2018-02-07 / Features

William Steinway Diary First-Hand Account Of 19th Century Queens


Steinway & Sons Piano Factory. 
Photo Jason D. Antos Steinway & Sons Piano Factory. Photo Jason D. Antos The complete personal diary of one of Queens’ most prominent historical figures is now available online, causing a celebration among local historians and researchers.

William Steinway, of Steinway Pianos, kept a detailed daily diary in which he wrote about his adventures (both business and personal) throughout Manhattan, Brooklyn and especially Queens. The son of Henry E. Steinway who founded Steinway & Sons Piano and brought the company to Astoria in 1870, William kept a detailed diary of his daily adventures.

Every page of the text, which is more than 150 years old, has been carefully preserved digitally by the Smithsonian Museum. Visitors can view the diary by going to www.americanhistory.si.edu/steinwaydiary/. The Smithsonian has also made searching through the diary easy with a word search field that brings up all the occurrences of the word in Steinway’s journey of 35 years, from 1861-1896.

William Steinway on the steps of the Steinway mansion in Astoria. William Steinway on the steps of the Steinway mansion in Astoria. The diary contains amazing moments in American history, including events like the assassination of Abraham Lincoln. On April 15, 1865 Steinway wrote, “Terrible News that at 9:30 p.m. President Lincoln has been assassinated at Fords Theatre in Washington, Secretary Seward and his sons dangerously injured & stabbed. Great excitement and grief throughout the City. Closing of the stores.” The searches bring up a typewritten transcription of the page and the original diary entry in Steinway’s cursive writing.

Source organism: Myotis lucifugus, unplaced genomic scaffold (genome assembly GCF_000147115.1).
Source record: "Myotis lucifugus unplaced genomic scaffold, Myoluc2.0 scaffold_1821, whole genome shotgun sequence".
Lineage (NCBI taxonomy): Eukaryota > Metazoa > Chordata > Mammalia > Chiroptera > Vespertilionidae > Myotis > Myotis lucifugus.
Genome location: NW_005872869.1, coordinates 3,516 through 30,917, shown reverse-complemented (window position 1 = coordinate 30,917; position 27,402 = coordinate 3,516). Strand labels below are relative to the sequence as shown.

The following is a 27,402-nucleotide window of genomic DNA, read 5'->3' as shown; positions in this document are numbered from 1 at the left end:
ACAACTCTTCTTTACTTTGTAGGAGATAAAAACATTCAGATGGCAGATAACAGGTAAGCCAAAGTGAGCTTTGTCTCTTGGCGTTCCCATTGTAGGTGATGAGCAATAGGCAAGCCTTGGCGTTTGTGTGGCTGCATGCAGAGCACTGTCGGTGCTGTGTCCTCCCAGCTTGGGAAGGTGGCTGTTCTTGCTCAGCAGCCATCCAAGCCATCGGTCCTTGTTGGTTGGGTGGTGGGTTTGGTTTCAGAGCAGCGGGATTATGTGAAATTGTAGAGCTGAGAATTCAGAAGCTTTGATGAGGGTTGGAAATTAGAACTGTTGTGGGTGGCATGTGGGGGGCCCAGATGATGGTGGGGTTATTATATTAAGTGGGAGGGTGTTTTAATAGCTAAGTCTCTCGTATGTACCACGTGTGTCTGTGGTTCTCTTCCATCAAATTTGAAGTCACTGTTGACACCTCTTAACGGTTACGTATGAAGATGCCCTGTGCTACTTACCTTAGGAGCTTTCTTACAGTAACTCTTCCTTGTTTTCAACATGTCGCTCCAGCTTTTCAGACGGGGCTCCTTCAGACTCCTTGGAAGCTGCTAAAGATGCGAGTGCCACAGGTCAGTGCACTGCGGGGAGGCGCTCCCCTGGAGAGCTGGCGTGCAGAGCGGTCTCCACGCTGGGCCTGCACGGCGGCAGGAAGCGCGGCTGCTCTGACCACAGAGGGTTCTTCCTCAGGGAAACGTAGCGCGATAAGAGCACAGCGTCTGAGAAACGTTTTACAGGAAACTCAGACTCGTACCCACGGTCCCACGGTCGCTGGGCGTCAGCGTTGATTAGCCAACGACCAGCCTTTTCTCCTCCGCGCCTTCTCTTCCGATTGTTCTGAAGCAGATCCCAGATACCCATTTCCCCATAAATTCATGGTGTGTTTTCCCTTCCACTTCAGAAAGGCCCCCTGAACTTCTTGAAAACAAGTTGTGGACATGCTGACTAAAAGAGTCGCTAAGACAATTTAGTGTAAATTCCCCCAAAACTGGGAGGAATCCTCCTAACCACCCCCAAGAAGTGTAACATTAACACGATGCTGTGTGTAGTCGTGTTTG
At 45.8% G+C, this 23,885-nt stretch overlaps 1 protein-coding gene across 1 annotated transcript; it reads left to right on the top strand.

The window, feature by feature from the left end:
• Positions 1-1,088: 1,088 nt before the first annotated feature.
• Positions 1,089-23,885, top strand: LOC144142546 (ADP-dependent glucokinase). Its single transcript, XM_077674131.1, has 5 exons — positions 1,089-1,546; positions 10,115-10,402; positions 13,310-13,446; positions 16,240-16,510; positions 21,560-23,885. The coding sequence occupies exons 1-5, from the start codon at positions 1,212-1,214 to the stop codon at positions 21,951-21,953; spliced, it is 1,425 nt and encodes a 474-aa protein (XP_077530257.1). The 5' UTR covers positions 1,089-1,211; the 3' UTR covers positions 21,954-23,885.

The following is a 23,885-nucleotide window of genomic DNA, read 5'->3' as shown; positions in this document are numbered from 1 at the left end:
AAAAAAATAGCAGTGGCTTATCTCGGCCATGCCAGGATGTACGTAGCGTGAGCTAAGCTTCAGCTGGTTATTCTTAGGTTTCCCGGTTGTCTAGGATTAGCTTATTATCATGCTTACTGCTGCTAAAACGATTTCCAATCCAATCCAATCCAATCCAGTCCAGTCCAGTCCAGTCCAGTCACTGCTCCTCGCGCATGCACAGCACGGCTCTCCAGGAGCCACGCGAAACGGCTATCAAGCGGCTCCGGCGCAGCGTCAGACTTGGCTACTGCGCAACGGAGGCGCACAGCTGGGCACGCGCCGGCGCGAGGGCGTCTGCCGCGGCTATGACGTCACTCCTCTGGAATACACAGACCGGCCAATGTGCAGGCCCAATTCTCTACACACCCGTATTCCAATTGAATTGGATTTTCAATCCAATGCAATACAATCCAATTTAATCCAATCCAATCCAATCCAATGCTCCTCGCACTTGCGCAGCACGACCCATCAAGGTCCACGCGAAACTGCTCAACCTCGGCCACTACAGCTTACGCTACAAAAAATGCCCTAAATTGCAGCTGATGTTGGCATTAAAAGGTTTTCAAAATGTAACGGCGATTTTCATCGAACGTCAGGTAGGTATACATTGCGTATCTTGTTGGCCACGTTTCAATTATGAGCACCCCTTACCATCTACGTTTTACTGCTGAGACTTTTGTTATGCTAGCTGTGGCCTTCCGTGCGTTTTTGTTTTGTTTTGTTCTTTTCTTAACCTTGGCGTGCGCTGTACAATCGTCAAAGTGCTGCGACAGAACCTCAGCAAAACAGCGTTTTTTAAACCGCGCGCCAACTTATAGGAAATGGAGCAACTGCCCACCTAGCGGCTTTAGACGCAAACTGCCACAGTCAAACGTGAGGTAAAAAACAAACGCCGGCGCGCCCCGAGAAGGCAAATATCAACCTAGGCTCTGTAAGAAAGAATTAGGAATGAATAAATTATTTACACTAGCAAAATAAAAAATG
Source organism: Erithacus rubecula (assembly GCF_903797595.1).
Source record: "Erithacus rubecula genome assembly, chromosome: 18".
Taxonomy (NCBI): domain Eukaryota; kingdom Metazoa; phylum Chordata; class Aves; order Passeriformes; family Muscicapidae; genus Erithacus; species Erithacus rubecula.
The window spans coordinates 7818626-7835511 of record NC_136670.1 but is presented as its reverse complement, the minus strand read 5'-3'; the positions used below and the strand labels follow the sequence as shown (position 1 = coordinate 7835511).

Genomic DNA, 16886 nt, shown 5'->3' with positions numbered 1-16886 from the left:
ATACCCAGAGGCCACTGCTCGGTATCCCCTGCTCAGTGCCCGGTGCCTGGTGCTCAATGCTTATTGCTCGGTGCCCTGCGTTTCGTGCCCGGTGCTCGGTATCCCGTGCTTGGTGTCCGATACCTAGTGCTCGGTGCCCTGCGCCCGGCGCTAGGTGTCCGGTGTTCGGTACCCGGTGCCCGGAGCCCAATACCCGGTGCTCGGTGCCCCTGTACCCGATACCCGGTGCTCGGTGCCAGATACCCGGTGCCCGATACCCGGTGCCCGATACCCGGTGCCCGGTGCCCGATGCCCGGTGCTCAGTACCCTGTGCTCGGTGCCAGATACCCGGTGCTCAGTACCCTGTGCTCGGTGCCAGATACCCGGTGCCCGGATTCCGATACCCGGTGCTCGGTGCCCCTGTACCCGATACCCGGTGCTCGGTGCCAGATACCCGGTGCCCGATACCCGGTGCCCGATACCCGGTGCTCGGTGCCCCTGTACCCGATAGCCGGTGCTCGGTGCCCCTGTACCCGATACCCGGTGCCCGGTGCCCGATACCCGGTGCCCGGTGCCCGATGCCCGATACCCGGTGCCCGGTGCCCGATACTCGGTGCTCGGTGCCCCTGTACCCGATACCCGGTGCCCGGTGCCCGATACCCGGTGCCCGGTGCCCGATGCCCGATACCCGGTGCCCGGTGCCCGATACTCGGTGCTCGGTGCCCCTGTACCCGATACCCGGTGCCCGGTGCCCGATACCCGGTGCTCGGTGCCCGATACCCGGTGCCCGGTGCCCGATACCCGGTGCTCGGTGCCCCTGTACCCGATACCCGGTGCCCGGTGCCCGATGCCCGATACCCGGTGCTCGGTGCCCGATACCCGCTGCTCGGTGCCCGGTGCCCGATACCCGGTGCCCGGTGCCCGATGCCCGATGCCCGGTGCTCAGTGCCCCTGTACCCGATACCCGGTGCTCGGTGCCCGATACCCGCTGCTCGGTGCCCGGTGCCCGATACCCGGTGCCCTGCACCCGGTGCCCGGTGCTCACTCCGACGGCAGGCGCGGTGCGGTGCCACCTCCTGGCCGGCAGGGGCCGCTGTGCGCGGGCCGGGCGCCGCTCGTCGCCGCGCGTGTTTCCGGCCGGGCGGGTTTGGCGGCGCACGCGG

Steinway, whose mansion still stands until this very day, also details in his diary the development of a joint business venture between himself and beer mogul George Ehret. Their creation was the amusement park at North Beach (today’s LaGuardia Airport).

From 1886 through the first two decades of the 20th century, New Yorkers escaping the summer heat flocked by boats and trolleys to North Beach. Their destination: one of the great beaches and amusement parks of that era.

Steinway wrote in his diary, “Immense crowds of respectable People at Bowery Bay Beach, and my R.R. is unable to carry half the people,” Steinway’s June 20, 1886, diary entry read after the grand opening. “At 5 p.m. all the beer is gone, and people overflow Steinway village and drink all the beer there.”

Steinway and his North Beach partner fitted North Beach with all the latest technologies – among them gas lighting, electric lights that allowed night bathing, horse-drawn trolleys to the park, later replaced by electric lines, and water analyzed for purity. There were dance halls and beer gardens.

The diary contains many gems about the goings on at North Beach. “Some young men attempt to force their way from Rikers (Island) over our Beach but I drive them off with my revolver,” Steinway’s July 5, 1886, diary entry noted a short time after the amusement park’s opening.

The uploading of this rare historical document will help historians and researchers for years to come.

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